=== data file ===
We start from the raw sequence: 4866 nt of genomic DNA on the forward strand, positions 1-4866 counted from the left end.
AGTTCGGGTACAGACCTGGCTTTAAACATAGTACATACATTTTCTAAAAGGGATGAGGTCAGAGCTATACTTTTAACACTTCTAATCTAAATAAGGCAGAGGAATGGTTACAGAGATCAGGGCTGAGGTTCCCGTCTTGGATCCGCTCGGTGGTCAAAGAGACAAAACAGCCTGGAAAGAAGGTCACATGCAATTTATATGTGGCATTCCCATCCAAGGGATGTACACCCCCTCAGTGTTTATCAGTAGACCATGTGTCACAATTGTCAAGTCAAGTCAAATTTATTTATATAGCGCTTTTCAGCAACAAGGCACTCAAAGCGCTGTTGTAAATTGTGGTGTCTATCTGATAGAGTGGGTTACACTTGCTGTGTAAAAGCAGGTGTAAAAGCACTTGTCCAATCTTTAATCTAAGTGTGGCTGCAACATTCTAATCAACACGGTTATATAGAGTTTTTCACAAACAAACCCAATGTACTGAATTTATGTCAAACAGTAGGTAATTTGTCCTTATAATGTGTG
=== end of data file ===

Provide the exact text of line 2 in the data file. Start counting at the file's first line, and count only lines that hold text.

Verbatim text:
AGTTCGGGTACAGACCTGGCTTTAAACATAGTACATACATTTTCTAAAAGGGATGAGGTCAGAGCTATACTTTTAACACTTCTAATCTAAATAAGGCAGAGGAATGGTTACAGAGATCAGGGCTGAGGTTCCCGTCTTGGATCCGCTCGGTGGTCAAAGAGACAAAACAGCCTGGAAAGAAGGTCACATGCAATTTATATGTGGCATTCCCATCCAAGGGATGTACACCCCCTCAGTGTTTATCAGTAGACCATGTGTCACAATTGTCAAGTCAAGTCAAATTTATTTATATAGCGCTTTTCAGCAACAAGGCACTCAAAGCGCTGTTGTAAATTGTGGTGTCTATCTGATAGAGTGGGTTACACTTGCTGTGTAAAAGCAGGTGTAAAAGCACTTGTCCAATCTTTAATCTAAGTGTGGCTGCAACATTCTAATCAACACGGTTATATAGAGTTTTTCACAAACAAACCCAATGTACTGAATTTATGTCAAACAGTAGGTAATTTGTCCTTATAATGTGTG